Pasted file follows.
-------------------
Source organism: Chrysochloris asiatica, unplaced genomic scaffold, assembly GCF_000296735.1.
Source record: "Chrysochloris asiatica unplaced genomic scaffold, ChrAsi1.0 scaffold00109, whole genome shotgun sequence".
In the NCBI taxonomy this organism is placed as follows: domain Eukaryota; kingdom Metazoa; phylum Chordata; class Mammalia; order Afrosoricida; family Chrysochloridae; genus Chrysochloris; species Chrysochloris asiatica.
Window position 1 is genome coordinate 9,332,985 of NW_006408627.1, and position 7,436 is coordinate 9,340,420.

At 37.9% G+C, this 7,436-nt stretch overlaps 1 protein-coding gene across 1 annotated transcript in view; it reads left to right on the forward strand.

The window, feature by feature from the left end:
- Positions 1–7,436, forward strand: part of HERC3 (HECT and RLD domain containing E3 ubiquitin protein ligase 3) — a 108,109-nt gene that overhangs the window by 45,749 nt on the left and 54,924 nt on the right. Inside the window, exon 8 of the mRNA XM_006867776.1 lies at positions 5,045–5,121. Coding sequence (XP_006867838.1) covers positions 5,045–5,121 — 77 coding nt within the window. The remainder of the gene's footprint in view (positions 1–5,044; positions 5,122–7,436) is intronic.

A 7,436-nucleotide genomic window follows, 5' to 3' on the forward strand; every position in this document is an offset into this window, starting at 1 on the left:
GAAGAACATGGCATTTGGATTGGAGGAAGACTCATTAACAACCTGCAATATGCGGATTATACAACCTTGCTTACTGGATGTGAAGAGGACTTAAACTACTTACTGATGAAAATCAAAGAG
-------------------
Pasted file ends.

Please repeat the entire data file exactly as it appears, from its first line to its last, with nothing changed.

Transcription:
Source organism: Chrysochloris asiatica, unplaced genomic scaffold, assembly GCF_000296735.1.
Source record: "Chrysochloris asiatica unplaced genomic scaffold, ChrAsi1.0 scaffold00109, whole genome shotgun sequence".
In the NCBI taxonomy this organism is placed as follows: domain Eukaryota; kingdom Metazoa; phylum Chordata; class Mammalia; order Afrosoricida; family Chrysochloridae; genus Chrysochloris; species Chrysochloris asiatica.
Window position 1 is genome coordinate 9,332,985 of NW_006408627.1, and position 7,436 is coordinate 9,340,420.

At 37.9% G+C, this 7,436-nt stretch overlaps 1 protein-coding gene across 1 annotated transcript in view; it reads left to right on the forward strand.

The window, feature by feature from the left end:
- Positions 1–7,436, forward strand: part of HERC3 (HECT and RLD domain containing E3 ubiquitin protein ligase 3) — a 108,109-nt gene that overhangs the window by 45,749 nt on the left and 54,924 nt on the right. Inside the window, exon 8 of the mRNA XM_006867776.1 lies at positions 5,045–5,121. Coding sequence (XP_006867838.1) covers positions 5,045–5,121 — 77 coding nt within the window. The remainder of the gene's footprint in view (positions 1–5,044; positions 5,122–7,436) is intronic.

A 7,436-nucleotide genomic window follows, 5' to 3' on the forward strand; every position in this document is an offset into this window, starting at 1 on the left:
GAAGAACATGGCATTTGGATTGGAGGAAGACTCATTAACAACCTGCAATATGCGGATTATACAACCTTGCTTACTGGATGTGAAGAGGACTTAAACTACTTACTGATGAAAATCAAAGAG